This highlights a challenge for the future leaders of finance in today’s heavily siloed business environment. They need to find a balance between specialising in a financial discipline and getting broad exposure across all aspects of the function in order to develop more rounded experience necessary to progress to the top.
It is getting harder to find well-rounded finance talent, no matter the organisation or the industry. The talent graduating through larger organisations are very narrow in their experience. Even relatively junior talent often don’t have the skills to look at a balance sheet from top to bottom. Many organisations don’t prioritise training talent internally, so junior team members are not getting the exposure they need in other areas.
Large companies can become highly efficient by employing global functional processes to be consistent, which allows individuals to become fantastic at micro-processes. However, because they become siloed, they don’t necessarily understand the upstream or downstream implications of their processes.
From a career perspective, it is important that individuals have the personal desire to get out and develop themselves within the business. This can be easier in a larger company that has an organisational rotation programme.
However, it should be incumbent upon CFOs to take responsibility for their team members getting around other functions such as FP&A and the commercial side, even if it is only for 12-18 months to get some exposure to different areas where they may have an interest.
The more organisations move towards outsourcing their technical functions, the ability to have someone developing as a highly skilled finance professional, who has the rigour that comes with reconciling the balance sheet, becomes even harder to achieve.
The controllership function is where all technical training should be achieved. So how much of this should be outsourced? Finance business partner or commercial teams can’t be built without knowing that the technical team can interpret a balance sheet and P&L. It can be a powerful engine for the business, that then provides a natural progression into FP&A and beyond.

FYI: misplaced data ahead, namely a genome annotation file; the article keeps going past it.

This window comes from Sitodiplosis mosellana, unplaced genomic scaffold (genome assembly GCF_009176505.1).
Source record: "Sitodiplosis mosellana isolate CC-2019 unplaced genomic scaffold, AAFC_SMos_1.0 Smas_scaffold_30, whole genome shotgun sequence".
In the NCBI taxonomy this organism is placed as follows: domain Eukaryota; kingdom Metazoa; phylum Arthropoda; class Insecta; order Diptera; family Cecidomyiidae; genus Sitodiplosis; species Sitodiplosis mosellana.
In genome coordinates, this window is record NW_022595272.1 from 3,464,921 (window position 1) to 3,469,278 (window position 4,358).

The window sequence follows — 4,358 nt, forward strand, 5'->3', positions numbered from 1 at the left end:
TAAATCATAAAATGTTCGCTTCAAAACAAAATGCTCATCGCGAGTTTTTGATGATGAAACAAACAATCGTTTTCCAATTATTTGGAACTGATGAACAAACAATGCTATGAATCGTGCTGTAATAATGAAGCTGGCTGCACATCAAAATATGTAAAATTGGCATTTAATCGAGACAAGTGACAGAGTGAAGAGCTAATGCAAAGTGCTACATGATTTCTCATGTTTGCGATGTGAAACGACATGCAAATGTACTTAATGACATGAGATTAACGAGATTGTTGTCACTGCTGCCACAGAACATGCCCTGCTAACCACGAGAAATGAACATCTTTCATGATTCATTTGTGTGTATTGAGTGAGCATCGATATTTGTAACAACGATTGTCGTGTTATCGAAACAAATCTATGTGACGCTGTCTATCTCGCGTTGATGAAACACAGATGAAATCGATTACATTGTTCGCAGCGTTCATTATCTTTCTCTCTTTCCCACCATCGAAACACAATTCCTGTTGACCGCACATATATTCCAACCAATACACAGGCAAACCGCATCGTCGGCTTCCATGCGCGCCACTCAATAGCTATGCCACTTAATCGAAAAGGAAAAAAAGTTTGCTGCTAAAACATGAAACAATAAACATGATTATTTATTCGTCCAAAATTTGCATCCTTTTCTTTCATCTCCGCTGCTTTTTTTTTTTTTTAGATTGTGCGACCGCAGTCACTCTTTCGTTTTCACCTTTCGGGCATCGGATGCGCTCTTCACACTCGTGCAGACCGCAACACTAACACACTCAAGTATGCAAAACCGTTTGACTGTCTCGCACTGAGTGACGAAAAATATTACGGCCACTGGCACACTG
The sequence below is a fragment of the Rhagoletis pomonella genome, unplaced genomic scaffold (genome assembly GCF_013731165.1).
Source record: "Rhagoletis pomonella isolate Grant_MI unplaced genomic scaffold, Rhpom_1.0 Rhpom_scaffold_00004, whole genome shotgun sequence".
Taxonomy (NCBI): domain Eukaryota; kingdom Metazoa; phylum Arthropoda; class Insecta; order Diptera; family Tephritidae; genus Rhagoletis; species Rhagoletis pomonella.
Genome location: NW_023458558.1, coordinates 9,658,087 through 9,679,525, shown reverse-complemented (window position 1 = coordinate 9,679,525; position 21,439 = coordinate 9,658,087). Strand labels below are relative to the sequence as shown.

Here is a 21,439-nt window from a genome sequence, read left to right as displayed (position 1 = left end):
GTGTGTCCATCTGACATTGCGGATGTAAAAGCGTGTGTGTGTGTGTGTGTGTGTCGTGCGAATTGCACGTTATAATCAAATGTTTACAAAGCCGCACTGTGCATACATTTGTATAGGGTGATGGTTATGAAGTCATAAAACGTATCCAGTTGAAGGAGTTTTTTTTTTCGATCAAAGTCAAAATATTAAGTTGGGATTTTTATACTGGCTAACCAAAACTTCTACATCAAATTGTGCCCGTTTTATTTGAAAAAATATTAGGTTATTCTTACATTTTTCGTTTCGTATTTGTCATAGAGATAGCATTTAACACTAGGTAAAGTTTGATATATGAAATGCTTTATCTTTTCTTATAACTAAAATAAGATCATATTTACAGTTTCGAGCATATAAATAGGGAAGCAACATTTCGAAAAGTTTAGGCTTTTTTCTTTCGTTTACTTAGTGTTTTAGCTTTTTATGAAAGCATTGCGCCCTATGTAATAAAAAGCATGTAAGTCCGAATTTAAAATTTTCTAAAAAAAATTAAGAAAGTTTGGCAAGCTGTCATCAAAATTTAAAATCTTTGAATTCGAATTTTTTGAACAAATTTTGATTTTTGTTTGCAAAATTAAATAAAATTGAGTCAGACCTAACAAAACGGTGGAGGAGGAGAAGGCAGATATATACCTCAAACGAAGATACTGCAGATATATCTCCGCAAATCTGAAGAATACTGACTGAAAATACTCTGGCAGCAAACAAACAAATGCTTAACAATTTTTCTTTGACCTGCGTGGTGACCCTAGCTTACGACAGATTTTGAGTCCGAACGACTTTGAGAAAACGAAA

A lack of understanding and exposure to balance sheets is a serious risk moving forward. 30 years ago, CFOs were looking in the rear-view mirror and focussing on producing the numbers. Now, businesses are looking to the CFO for guidance. The commercial drive and business partnership is fantastic, but useless if the numbers are wrong. And then the function runs the risk of giving bad advice.
Finance business partnering is viewed as a combination of technical and communication skills. But is it more of a behaviour than a skill? The technical side is still very important. It’s often the case that finance business partners have no concept of the balance sheet and are too busy looking at the P&Ls.
The finance business partner relationship needs to work both ways. They are providing support to the business with their financial hat on, but they are also representing finance to the wider business and getting them to think about financial issues. Therefore, for succession planning, if a business partner wants to become a CFO, they need to engage more with the technical side of accounting. They need a full understanding of the whole function. Even if they are not doing it now, they need to understand it to get to the next level.
In our Finance Succession Planning and Transformation Survey 2018, we investigated how organisations are dealing with succession planning within their finance function. To download your copy of the report, click the link below.